THE Penang International Container Art Festival (Picaf) is the latest attraction highlighting the state’s vibrant art scene and the Experience Penang Year 2020.
Said to be the first in Asia to feature urban art on container installations, the festival is happening at five locations across the island and mainland.
One cannot miss them at Prangin Mall in George Town, Karpal Singh Drive in Jelutong, Kampung Terang in Balik Pulau, Dataran Pemuda Merdeka in Butterworth and Aspen Vision City in Batu Kawan.
The project involves seven Malaysian and five international artists. Each installation will feature the work of local talents on one side, and their foreign counterparts on the other.
Kenji Chai (Sabah), Bibichun (Penang) and Caryn Koh (Kuala Lumpur) are working solo, while Abdulrashade (Penang) and Andharas (Melaka), as well as Leonard Siaw and Jagung (both Sarawak) are collaborating in pairs.
Joining them are Emmanuel Jarus (Canada), Julia Volchkova (Russia), Marat Danilyan (Russia), Sasha Korban (Ukraine) and Judith de Leeuw (the Netherlands).
The artists have spent time exploring areas around the respective sites, and will produce artworks depicting a relevant subject matter, in line with the theme “Penang’s Local Identities“.
Prep work started in early December last year, with the installations expected to be completed this month. It will be displayed at the respective sites until the end of May.
State tourism, arts, culture and heritage committee chairman Yeoh Soon Hin believes that having the installations at five different locations will help rejuvenate the surrounding neighbourhoods.
“Visitors are encouraged to explore and discover these interesting places or hidden gems of Penang, besides the popular attractions in town, ” Yeoh said at a press conference.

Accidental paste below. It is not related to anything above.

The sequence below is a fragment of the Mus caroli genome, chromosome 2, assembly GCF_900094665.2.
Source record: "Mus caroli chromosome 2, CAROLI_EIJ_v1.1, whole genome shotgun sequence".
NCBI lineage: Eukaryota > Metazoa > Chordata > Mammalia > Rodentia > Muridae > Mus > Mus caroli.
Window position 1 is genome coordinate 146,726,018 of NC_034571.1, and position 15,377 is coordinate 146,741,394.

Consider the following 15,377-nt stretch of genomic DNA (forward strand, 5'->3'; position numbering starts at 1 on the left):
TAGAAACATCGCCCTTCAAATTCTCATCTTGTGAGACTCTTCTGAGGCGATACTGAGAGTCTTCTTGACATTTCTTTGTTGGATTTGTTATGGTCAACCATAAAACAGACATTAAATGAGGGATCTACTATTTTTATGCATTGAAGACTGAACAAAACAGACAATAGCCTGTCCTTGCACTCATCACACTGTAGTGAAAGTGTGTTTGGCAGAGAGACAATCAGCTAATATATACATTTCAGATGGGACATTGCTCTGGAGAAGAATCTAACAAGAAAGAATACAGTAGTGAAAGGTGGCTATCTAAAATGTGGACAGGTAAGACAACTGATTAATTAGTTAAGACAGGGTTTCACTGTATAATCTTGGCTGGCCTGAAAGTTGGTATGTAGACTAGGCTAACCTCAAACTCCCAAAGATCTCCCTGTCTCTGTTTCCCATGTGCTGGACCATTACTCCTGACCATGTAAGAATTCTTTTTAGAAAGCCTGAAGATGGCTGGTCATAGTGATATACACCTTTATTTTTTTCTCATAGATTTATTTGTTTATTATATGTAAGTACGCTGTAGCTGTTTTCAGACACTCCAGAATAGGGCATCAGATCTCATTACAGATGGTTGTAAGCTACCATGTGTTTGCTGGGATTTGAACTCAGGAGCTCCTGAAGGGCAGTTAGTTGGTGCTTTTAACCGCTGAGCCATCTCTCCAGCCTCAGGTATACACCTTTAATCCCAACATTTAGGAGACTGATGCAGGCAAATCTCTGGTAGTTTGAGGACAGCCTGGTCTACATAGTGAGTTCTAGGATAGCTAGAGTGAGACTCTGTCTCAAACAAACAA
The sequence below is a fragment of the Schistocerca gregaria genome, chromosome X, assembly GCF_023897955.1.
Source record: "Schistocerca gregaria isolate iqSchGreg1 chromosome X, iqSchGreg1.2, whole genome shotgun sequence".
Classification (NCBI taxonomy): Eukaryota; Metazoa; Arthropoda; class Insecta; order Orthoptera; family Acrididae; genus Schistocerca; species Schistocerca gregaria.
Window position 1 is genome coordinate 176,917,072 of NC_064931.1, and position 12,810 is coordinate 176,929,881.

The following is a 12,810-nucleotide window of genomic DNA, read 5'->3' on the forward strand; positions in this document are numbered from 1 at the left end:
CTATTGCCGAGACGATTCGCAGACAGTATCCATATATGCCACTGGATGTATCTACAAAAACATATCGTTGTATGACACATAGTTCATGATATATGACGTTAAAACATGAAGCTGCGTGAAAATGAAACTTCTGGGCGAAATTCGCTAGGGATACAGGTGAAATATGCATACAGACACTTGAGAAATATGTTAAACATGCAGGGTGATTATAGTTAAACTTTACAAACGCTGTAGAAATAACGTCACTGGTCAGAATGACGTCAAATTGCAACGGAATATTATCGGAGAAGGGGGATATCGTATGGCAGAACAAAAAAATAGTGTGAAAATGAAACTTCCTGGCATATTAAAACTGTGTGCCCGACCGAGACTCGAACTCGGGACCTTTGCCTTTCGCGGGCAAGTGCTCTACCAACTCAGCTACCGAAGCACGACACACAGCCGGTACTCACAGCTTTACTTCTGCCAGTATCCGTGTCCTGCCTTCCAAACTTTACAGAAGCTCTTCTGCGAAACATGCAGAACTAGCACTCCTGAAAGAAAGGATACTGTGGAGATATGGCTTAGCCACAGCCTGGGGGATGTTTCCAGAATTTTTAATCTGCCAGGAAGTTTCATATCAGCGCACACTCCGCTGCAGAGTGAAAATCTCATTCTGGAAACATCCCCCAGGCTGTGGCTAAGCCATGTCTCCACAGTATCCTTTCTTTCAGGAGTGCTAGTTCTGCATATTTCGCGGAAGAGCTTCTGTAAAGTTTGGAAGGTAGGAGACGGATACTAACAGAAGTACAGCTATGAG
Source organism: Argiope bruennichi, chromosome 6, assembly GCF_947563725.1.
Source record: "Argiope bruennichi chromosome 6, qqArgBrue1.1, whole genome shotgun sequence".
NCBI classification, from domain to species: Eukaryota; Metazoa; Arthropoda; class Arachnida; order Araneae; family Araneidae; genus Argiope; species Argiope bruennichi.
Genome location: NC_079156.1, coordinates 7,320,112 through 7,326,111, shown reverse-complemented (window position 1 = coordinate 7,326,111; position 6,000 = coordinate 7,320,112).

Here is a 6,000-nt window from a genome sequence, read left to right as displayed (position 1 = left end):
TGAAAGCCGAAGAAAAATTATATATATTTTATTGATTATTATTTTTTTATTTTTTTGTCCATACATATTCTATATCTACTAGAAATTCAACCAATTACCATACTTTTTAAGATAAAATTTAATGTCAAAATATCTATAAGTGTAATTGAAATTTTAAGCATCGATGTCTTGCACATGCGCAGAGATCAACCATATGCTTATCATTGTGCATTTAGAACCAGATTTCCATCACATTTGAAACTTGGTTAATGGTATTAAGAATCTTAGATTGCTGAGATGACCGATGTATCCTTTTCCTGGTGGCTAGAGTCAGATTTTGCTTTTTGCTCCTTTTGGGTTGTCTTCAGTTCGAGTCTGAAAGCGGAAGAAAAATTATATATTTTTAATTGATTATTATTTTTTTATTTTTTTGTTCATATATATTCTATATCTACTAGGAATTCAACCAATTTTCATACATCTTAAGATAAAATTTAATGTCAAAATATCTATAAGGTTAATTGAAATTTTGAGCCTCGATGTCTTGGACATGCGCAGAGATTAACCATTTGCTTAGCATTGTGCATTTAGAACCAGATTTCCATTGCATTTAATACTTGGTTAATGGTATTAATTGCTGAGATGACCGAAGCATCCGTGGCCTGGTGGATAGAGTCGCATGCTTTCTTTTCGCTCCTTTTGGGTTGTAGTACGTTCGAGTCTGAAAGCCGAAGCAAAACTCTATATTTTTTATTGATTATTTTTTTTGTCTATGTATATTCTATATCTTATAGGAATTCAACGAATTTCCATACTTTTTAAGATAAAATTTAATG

Tan Chor Whye, founder of festival organiser Can Can Public Art PLT, suggested that those checking out the installation in George Town could also search for other street art pieces in the heritage enclave.
The Jelutong site is home to other existing landmarks like “Celebration of Our Blue Sky” (a set of four blue pillars) and “Rhythm of Light” (musical note sculptures), while in Balik Pulau, one can explore padi fields, orchards, villages and more.
On the mainland, the Butterworth Art Walk is just a stone’s throw from the site.
In Batu Kawan, one will find a contrasting seafood village and modern shopping centres.
“Art in public spaces can be an effective medium in connecting people to their cities. It is also a platform for cross-cultural interaction and exchange among local and international participants, ” Tan said of Picaf.
Yeoh added, “Penang’s street art scene is now a key tourism product. We believe Picaf will take it to another level and enhance the state’s international reputation as a street art capital.”
The festival is organised with TLM Event as programme partner, and supported by both Yeoh’s office and Penang Global Tourism.